It is divine love and grace and mercy that sets the tone all along in the Bible and where there are outbursts of judgment, even anger, those, too, can be traced back to the fierceness of God’s love and holiness—a love and a holiness too pure and too serious merely to do no more than ever and again wave off actions and attitudes that are at variance with who God is, what God has done, and where God hopes to lead his people.  It is not a loving parent who tolerates just anything her child wants to do but an unloving one.  It is not a loving parent who just laughs when his child gets lippy or swears at him but a wimpy parent who is confusing tolerance with love.

But where there is true love, it always sets the tone at the end of the day.  Yes, even when we have those Hosea 11 moments of getting so exasperated we really do contemplate just about killing the rebellious child, in the end we end up in tears and with a compassionate desire to do anything we can—even to the point of great personal sacrifice—to help the child.  In the happiest possible scenario the kid him- or herself comes back around and realizes the goodness of the parent and how much he has done and has sacrificed over the years.  It doesn’t always happen, of course, but sometimes it does.

In God’s case he will ultimately find a way to keep his children close to him by making his own Son one of those human children as a prelude to making it possible for God’s Spirit to move right into the hearts of once-rebellious kids.  “My Father and I and the Holy Spirit are going to come and make our home with you,” Jesus once told the disciples.

That’s a lyric image and promise.  And the roots of it are on brilliant display in Hosea 11.

Illustration Idea

One of the earliest heresies condemned by the church was the teaching of a man named Marcion.  Marcion could not reconcile the God of grace and love whom we meet through Jesus in the New Testament with the God of anger and punishment whom we meet in places like the Book of Joshua.  Marcion saw the differences between the two Testaments as so great that his solution was to posit two different gods.  The gracious God whom Jesus called Father must be a different God altogether from the law-giving and sin-punishing God whom the Israelites called Yahweh.  Two different Testaments, two different Gods.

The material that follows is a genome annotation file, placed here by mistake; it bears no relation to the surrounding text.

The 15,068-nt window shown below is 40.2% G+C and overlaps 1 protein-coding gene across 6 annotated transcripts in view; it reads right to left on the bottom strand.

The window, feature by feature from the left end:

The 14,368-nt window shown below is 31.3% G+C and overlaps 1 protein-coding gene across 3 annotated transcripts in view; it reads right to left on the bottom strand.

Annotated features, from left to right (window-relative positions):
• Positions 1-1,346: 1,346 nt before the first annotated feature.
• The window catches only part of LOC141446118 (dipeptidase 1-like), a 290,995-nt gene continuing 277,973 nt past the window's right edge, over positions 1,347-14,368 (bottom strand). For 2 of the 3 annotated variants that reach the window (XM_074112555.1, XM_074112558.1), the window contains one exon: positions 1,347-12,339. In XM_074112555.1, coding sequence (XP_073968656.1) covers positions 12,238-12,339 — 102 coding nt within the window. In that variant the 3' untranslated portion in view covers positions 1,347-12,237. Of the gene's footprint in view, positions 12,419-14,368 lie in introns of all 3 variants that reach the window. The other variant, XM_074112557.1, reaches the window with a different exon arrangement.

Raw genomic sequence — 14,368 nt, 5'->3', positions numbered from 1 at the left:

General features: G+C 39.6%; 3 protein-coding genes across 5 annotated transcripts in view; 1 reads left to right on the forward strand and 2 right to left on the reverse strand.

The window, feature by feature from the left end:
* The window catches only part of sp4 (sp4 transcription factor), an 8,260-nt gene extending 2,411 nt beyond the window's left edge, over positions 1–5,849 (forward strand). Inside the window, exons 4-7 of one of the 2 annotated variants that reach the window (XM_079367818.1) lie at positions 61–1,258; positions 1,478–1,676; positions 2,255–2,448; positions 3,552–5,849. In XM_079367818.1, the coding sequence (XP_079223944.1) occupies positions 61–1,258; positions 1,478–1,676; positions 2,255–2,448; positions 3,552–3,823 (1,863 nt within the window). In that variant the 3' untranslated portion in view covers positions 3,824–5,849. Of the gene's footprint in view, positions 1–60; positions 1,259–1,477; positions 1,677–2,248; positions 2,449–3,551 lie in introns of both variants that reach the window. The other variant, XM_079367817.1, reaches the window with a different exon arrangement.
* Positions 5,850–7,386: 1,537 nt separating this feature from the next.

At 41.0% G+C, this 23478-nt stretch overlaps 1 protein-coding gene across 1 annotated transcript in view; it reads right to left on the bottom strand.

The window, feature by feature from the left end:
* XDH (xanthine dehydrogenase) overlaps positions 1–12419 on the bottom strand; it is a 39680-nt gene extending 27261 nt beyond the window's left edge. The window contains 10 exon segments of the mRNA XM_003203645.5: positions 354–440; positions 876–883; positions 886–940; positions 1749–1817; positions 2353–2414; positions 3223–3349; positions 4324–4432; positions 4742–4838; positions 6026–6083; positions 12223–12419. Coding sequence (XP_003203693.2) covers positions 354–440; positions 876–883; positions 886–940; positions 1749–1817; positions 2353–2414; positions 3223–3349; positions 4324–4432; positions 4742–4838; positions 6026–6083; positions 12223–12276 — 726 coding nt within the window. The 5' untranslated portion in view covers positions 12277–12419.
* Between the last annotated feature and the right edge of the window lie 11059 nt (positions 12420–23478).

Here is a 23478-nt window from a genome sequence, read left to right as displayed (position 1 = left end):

Marcion simply could not combine justice and mercy.  But by rejecting Marcionism, the church has been on record for two millennia that not only can we combine justice and grace in one God, we must do this.  Again, however, we can acknowledge the biblical material that gave Marcion fits.  It’s some of the same material that provides fodder for contemporary writers who claim that the reason the God Jesus calls Father is so gracious by the time you get to the New Testament is because this God grew up and became more mature in the course of the Old Testament.

For instance, some of us may know an older person who was a bit of a hot-head when he was younger.  He had precious little patience with his kids and was known to bite people’s heads off if the least little thing annoyed him.  But over the years he mellowed, matured, graduated perhaps from the school of hard knocks.  And so now he is quiet and patient.  What happened!?  Well, if you see something like that, the conclusion everyone draws is that this person changed over the years.

Some today want to make the same claim for God–God changes over the course of Scripture.  But that cuts against the grain of our belief that God is the same yesterday, today, and tomorrow.  Of course, we do allow some changes to occur in God.  For instance, the Son of God had not eternally been a human named Jesus but became human at a certain point.  That was a change for God, a new experience, if you will.  We also believe that because of what happened to Jesus on the cross, God tasted death for us in a way that had never before happened.  But saying that is different from saying that the heart of God had to grow up so that he would change from being short-tempered to eternally patient.

In fact, Christian theology has long rejected the teaching captured in the German phrase “die Umstimmung Gottes,” which means “God’s change of attitude.”  Most orthodox theologians try to make abundantly clear that the cross of Jesus did not appease a fire-breathing angry God. God did not become loving on account of Jesus’ sacrifice but rather it was precisely the eternal love of God that sent Jesus to this world—and yes to that cross—in the first place.  Sin was paid for, atonement was made, what had been wrong was set to right again through Jesus, but God himself was as loving after Jesus died as he had been before.